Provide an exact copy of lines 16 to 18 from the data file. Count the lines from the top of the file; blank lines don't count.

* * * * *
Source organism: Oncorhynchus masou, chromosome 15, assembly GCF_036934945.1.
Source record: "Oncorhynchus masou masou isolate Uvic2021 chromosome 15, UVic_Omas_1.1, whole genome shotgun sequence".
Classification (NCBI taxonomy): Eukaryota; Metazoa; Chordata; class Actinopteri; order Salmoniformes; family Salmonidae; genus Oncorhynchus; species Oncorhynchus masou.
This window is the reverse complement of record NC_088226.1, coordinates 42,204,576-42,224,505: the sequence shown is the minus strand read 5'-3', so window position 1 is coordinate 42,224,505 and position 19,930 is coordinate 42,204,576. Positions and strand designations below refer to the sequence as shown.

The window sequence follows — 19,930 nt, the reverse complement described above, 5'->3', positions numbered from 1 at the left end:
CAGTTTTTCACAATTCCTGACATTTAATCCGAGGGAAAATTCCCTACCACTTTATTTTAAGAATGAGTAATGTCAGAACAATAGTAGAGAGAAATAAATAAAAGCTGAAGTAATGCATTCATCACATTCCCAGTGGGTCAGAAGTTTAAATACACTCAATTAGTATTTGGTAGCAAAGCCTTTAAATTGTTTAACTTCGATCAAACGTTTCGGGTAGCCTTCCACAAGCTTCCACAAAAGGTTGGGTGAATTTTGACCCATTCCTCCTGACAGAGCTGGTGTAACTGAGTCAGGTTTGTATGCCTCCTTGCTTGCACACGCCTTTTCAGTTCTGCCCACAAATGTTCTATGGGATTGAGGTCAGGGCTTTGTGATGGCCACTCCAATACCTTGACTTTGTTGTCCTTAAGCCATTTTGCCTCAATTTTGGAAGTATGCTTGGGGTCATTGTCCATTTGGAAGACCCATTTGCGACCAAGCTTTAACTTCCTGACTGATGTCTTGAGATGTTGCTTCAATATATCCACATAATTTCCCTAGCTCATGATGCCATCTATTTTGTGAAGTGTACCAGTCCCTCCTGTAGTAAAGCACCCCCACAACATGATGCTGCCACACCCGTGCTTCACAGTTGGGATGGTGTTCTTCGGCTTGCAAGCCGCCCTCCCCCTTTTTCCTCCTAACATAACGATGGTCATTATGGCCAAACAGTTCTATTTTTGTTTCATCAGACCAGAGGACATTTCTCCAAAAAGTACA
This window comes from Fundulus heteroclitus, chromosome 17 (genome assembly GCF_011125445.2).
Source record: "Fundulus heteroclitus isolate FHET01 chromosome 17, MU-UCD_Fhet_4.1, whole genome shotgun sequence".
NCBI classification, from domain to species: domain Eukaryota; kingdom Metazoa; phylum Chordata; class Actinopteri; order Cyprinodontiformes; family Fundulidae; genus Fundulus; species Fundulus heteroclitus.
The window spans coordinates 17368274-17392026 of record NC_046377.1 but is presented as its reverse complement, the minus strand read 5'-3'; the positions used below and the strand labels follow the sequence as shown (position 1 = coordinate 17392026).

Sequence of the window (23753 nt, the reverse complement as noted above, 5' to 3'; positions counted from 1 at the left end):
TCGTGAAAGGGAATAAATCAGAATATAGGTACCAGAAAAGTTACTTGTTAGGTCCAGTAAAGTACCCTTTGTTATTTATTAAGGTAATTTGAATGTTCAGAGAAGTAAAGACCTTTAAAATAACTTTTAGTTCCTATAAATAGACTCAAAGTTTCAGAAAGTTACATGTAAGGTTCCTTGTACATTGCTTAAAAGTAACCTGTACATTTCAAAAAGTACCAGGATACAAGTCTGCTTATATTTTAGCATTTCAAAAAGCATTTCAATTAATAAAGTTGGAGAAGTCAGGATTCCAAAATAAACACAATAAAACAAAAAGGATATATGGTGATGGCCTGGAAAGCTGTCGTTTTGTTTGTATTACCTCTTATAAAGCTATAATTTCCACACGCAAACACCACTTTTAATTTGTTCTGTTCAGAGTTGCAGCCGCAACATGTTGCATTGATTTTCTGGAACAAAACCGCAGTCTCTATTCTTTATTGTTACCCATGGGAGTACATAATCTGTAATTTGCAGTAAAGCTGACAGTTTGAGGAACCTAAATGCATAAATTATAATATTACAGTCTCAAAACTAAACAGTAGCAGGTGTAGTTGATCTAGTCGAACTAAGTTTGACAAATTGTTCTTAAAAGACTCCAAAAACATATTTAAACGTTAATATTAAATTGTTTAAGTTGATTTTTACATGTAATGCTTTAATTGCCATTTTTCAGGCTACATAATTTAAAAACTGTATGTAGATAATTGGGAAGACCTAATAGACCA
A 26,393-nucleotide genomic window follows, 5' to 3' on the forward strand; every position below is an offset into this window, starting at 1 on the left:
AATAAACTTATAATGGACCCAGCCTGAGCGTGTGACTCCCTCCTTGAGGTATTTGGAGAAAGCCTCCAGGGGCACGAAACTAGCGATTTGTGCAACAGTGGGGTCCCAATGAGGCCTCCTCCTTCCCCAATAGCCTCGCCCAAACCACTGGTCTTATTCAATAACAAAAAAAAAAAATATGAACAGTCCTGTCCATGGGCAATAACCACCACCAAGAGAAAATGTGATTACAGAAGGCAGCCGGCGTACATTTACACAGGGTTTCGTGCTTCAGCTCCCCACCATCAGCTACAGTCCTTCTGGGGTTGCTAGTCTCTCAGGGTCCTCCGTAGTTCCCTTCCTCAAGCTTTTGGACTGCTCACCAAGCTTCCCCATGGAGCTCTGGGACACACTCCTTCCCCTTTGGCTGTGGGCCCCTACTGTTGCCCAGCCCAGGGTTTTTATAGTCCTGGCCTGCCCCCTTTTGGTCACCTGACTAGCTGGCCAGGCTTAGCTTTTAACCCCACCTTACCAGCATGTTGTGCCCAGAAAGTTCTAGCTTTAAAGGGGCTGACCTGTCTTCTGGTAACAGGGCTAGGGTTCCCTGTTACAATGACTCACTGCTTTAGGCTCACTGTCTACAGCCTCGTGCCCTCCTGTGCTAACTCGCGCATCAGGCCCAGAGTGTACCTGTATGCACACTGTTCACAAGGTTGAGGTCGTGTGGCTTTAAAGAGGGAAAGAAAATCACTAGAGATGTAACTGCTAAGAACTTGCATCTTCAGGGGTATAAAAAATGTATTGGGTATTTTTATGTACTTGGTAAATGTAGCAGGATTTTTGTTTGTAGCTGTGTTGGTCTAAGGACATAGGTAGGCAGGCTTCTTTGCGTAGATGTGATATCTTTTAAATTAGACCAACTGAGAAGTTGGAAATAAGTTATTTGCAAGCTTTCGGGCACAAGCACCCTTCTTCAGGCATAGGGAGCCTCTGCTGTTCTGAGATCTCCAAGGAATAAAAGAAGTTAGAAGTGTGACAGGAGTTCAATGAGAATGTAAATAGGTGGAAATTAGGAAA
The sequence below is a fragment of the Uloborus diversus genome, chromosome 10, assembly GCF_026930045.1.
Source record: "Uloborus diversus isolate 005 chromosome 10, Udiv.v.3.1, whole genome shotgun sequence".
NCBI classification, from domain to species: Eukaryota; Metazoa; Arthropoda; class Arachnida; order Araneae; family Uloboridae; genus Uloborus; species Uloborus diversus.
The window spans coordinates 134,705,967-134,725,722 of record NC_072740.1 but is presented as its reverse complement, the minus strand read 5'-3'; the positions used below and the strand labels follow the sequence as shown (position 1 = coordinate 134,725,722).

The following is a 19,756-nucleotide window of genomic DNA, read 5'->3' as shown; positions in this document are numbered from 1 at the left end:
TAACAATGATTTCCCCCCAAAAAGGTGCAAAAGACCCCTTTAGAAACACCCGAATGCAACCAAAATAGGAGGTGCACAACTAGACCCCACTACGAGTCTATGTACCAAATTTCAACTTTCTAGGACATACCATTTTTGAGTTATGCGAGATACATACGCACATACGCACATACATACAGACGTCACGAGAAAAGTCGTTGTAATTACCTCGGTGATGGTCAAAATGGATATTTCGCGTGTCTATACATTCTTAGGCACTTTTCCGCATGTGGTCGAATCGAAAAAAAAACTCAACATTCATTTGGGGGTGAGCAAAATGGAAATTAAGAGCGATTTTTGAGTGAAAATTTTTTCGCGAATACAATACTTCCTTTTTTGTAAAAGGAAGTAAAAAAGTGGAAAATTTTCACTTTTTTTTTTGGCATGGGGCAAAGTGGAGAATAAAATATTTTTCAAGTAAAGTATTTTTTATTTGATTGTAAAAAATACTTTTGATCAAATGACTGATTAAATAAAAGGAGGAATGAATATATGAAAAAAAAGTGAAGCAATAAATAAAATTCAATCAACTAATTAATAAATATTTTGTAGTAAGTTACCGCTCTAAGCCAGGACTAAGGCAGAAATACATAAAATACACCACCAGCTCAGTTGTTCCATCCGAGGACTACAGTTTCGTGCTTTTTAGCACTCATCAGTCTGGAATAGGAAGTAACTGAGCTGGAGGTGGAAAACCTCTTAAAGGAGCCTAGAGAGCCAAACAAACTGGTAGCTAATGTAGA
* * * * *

Source record: "Uloborus diversus isolate 005 chromosome 10, Udiv.v.3.1, whole genome shotgun sequence".
NCBI classification, from domain to species: Eukaryota; Metazoa; Arthropoda; class Arachnida; order Araneae; family Uloboridae; genus Uloborus; species Uloborus diversus.
The window spans coordinates 134,705,967-134,725,722 of record NC_072740.1 but is presented as its reverse complement, the minus strand read 5'-3'; the positions used below and the strand labels follow the sequence as shown (position 1 = coordinate 134,725,722).